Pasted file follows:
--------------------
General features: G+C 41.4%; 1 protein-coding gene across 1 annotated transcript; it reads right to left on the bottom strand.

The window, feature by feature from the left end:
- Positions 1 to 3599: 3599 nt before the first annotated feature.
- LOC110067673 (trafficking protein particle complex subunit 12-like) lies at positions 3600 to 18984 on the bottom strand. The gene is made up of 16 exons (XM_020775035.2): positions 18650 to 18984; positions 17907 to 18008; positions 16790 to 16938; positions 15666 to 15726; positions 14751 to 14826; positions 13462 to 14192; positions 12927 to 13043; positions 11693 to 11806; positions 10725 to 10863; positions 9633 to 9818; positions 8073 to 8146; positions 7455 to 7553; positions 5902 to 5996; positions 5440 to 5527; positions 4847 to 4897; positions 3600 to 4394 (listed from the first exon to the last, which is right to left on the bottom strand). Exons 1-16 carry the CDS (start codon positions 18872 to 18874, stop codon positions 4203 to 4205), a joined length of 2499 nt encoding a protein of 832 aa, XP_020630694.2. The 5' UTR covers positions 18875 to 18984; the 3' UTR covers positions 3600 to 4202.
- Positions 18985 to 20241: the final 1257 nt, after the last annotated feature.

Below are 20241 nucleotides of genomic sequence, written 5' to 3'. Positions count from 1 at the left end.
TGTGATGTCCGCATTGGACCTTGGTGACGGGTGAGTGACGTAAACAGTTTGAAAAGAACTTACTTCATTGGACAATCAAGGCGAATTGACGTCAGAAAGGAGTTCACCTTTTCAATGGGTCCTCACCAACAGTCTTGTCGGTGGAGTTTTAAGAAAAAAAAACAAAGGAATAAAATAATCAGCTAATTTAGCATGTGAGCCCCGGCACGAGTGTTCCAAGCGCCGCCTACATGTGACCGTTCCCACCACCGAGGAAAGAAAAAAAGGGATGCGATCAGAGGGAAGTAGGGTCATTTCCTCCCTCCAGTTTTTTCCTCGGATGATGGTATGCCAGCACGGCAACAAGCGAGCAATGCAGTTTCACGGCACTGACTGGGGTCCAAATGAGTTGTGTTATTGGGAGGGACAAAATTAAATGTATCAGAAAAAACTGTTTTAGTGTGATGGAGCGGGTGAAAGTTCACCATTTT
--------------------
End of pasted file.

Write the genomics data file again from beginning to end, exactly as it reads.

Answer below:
General features: G+C 41.4%; 1 protein-coding gene across 1 annotated transcript; it reads right to left on the bottom strand.

The window, feature by feature from the left end:
- Positions 1 to 3599: 3599 nt before the first annotated feature.
- LOC110067673 (trafficking protein particle complex subunit 12-like) lies at positions 3600 to 18984 on the bottom strand. The gene is made up of 16 exons (XM_020775035.2): positions 18650 to 18984; positions 17907 to 18008; positions 16790 to 16938; positions 15666 to 15726; positions 14751 to 14826; positions 13462 to 14192; positions 12927 to 13043; positions 11693 to 11806; positions 10725 to 10863; positions 9633 to 9818; positions 8073 to 8146; positions 7455 to 7553; positions 5902 to 5996; positions 5440 to 5527; positions 4847 to 4897; positions 3600 to 4394 (listed from the first exon to the last, which is right to left on the bottom strand). Exons 1-16 carry the CDS (start codon positions 18872 to 18874, stop codon positions 4203 to 4205), a joined length of 2499 nt encoding a protein of 832 aa, XP_020630694.2. The 5' UTR covers positions 18875 to 18984; the 3' UTR covers positions 3600 to 4202.
- Positions 18985 to 20241: the final 1257 nt, after the last annotated feature.

Below are 20241 nucleotides of genomic sequence, written 5' to 3'. Positions count from 1 at the left end.
TGTGATGTCCGCATTGGACCTTGGTGACGGGTGAGTGACGTAAACAGTTTGAAAAGAACTTACTTCATTGGACAATCAAGGCGAATTGACGTCAGAAAGGAGTTCACCTTTTCAATGGGTCCTCACCAACAGTCTTGTCGGTGGAGTTTTAAGAAAAAAAAACAAAGGAATAAAATAATCAGCTAATTTAGCATGTGAGCCCCGGCACGAGTGTTCCAAGCGCCGCCTACATGTGACCGTTCCCACCACCGAGGAAAGAAAAAAAGGGATGCGATCAGAGGGAAGTAGGGTCATTTCCTCCCTCCAGTTTTTTCCTCGGATGATGGTATGCCAGCACGGCAACAAGCGAGCAATGCAGTTTCACGGCACTGACTGGGGTCCAAATGAGTTGTGTTATTGGGAGGGACAAAATTAAATGTATCAGAAAAAACTGTTTTAGTGTGATGGAGCGGGTGAAAGTTCACCATTTT